The government has announced its intention to introduce a “re-domiciliation” regime under which companies incorporated outside the UK could move their place of incorporation to the UK, while maintaining their existing legal identity. The government states this will increase the attractiveness of the UK as a destination both to locate a business and in which to invest. The government also believes this would lead to additional adoption of the UK’s high corporate transparency and governance standards, meaning better investor protections. A consultation has been launched to seek stakeholder views on the proposal by 7 January 2022, including the associated tax considerations.
The consultation document indicates that the government is also considering whether a similar mechanism for outward re-domiciliation from the UK should be introduced.
Under current rules it is generally possible for the tax residence of a company to be migrated to the UK (i.e. based on the location of central management and control of the company) but UK company law does not currently include any mechanism for a change in the place of incorporation. Accordingly non-UK companies seeking to achieve a UK place of incorporation typically need to undertake restructuring e.g. through creation of a wholly new company and a transfer of assets. The proposal would thus represent a significant change in approach.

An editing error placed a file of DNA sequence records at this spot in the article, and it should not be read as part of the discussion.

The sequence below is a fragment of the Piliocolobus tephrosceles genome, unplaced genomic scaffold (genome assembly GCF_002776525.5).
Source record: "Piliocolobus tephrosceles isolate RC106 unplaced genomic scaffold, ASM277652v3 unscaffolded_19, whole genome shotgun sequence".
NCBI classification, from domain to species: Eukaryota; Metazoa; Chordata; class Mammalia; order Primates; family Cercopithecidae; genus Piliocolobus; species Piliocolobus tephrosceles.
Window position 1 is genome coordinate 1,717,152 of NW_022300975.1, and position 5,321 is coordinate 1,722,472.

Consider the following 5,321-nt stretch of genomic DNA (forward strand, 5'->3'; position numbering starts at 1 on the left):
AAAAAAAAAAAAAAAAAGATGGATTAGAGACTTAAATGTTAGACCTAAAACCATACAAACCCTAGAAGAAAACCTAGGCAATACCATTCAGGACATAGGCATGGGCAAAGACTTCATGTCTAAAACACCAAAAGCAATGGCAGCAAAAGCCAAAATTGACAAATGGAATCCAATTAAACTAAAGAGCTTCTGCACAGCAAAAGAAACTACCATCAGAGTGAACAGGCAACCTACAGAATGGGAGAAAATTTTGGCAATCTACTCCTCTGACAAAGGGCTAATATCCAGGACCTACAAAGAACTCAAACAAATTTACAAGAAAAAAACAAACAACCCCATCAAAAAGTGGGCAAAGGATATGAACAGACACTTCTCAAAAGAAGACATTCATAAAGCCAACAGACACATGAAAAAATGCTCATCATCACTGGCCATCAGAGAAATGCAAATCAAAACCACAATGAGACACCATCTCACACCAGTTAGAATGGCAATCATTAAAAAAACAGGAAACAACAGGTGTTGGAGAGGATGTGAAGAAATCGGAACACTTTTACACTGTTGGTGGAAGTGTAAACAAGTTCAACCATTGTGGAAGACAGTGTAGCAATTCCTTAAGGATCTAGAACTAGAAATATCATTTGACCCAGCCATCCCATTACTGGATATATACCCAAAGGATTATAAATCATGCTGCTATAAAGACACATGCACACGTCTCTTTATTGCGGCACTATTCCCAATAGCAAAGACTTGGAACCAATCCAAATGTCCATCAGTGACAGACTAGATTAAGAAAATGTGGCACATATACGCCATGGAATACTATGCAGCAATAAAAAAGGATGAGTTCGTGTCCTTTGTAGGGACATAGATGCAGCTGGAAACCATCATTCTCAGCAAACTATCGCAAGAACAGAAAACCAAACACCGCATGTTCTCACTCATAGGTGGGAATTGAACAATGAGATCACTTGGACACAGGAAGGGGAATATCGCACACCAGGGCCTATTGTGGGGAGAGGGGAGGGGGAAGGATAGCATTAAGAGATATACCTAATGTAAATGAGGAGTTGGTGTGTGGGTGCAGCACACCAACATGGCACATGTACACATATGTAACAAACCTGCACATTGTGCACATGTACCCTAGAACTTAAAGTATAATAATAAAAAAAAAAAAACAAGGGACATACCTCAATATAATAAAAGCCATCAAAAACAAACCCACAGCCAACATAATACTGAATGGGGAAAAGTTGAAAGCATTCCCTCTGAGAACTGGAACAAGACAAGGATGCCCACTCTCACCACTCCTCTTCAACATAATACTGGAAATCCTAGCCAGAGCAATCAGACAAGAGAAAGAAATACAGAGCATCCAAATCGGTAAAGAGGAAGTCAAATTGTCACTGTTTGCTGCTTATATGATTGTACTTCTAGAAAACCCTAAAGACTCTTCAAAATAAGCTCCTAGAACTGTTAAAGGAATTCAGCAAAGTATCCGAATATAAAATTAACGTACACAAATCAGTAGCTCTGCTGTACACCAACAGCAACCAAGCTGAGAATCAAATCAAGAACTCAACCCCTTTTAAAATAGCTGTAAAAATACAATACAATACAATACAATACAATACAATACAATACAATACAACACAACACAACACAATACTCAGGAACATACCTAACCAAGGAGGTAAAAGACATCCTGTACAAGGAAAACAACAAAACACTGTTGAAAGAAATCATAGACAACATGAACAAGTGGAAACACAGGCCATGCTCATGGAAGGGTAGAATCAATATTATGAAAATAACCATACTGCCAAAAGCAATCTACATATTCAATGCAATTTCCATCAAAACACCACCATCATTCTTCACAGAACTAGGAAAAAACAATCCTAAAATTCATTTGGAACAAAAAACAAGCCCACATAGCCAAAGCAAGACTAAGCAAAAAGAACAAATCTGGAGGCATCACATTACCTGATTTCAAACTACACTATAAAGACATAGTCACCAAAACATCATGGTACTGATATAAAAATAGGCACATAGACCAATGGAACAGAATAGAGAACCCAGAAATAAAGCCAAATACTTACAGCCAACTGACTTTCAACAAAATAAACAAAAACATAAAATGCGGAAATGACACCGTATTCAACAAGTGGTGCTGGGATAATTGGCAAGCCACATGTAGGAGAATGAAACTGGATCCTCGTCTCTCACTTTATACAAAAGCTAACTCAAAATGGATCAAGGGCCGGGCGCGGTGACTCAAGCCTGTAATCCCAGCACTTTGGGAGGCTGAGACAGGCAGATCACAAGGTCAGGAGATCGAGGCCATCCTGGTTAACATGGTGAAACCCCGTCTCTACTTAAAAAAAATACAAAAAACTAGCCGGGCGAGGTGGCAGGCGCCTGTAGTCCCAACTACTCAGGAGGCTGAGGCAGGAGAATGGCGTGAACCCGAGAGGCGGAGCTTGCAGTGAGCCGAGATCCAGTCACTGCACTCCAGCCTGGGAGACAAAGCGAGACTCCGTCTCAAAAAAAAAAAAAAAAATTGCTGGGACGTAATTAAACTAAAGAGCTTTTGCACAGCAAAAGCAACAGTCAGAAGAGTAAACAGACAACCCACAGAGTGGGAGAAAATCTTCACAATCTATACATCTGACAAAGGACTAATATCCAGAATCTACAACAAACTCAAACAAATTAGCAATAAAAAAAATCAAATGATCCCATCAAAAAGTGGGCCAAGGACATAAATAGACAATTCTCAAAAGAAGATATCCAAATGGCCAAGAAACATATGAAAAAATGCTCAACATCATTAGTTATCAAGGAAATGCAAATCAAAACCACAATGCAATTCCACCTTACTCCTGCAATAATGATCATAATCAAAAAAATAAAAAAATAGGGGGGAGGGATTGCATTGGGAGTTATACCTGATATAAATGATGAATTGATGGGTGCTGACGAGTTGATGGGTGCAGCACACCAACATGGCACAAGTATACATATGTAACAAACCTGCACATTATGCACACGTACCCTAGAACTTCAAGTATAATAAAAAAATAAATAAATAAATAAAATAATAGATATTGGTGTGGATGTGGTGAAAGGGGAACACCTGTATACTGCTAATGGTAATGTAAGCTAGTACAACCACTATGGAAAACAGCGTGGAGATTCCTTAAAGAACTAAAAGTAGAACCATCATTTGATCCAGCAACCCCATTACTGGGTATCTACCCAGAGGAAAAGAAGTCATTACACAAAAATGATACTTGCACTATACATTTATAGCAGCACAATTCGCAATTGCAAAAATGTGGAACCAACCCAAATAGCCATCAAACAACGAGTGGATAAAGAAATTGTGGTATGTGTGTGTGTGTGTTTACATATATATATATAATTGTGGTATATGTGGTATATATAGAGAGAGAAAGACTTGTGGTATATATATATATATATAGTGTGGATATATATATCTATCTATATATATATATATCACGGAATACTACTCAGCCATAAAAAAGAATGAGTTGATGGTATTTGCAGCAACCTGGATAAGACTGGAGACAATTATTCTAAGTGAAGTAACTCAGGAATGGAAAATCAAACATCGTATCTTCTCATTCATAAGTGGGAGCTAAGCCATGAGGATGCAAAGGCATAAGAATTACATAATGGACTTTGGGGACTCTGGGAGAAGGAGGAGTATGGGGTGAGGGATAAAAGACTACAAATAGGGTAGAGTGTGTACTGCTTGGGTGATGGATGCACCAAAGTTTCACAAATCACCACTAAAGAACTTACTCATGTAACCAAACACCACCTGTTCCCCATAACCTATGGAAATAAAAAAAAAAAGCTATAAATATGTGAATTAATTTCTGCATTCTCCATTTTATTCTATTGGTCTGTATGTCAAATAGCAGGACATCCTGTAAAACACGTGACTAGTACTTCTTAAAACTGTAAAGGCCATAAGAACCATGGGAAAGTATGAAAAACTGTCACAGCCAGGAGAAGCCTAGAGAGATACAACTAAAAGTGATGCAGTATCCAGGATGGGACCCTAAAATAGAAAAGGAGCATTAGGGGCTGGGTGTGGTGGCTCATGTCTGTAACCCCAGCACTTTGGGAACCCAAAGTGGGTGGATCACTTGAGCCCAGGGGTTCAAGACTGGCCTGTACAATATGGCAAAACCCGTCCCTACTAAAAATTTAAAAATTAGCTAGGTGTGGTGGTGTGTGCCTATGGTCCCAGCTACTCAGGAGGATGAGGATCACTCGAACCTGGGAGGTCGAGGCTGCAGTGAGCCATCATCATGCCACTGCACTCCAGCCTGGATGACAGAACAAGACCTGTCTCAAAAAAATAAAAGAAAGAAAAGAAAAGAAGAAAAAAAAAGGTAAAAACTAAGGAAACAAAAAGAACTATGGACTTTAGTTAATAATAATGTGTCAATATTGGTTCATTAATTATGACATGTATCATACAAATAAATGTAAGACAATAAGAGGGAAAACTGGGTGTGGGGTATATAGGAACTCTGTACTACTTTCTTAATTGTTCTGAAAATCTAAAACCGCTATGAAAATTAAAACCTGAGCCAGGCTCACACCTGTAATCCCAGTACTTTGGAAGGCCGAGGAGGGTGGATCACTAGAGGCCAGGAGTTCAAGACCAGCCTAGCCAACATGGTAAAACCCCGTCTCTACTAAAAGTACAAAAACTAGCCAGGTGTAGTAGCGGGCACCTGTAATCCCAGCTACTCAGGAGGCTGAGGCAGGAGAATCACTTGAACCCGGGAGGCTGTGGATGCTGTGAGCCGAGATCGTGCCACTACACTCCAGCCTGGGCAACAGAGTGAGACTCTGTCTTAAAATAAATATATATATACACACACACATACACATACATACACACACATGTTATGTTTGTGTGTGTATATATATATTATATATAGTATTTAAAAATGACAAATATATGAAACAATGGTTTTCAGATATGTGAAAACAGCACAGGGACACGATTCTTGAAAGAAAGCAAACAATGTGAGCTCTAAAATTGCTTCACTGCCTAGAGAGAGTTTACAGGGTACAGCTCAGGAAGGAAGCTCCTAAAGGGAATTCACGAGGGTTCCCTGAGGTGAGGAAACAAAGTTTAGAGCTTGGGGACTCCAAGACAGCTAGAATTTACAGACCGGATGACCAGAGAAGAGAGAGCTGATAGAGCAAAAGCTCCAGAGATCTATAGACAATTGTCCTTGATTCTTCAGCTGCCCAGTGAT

Notable points mentioned in the consultation document include:
Non-UK incorporated companies wishing to migrate their place of incorporation to the UK. This might be the case, for example, where it assists them in accessing capital markets or facilitates changes in their business operations. Depending on the detail of any final proposals, it may also be relevant to UK incorporated companies wishing to migrate their place of incorporation out of the UK.
Consultation responses are requested by 7 January 2022. No timing has been announced for any ultimate enactment of the measure.
This consultation is welcome. If enacted, these proposals should reduce some complexity for businesses seeking to locate certain activities in the UK. A number of other countries already permit inward and outward re-domiciliation under their corporate law and so this could be seen as bringing the UK into line.
Companies will of course be interested in the detail of any final proposals and in particular the ability to achieve a reasonable degree of certainty in relation to the tax aspects of any re-domiciliation, as these could often be very significant.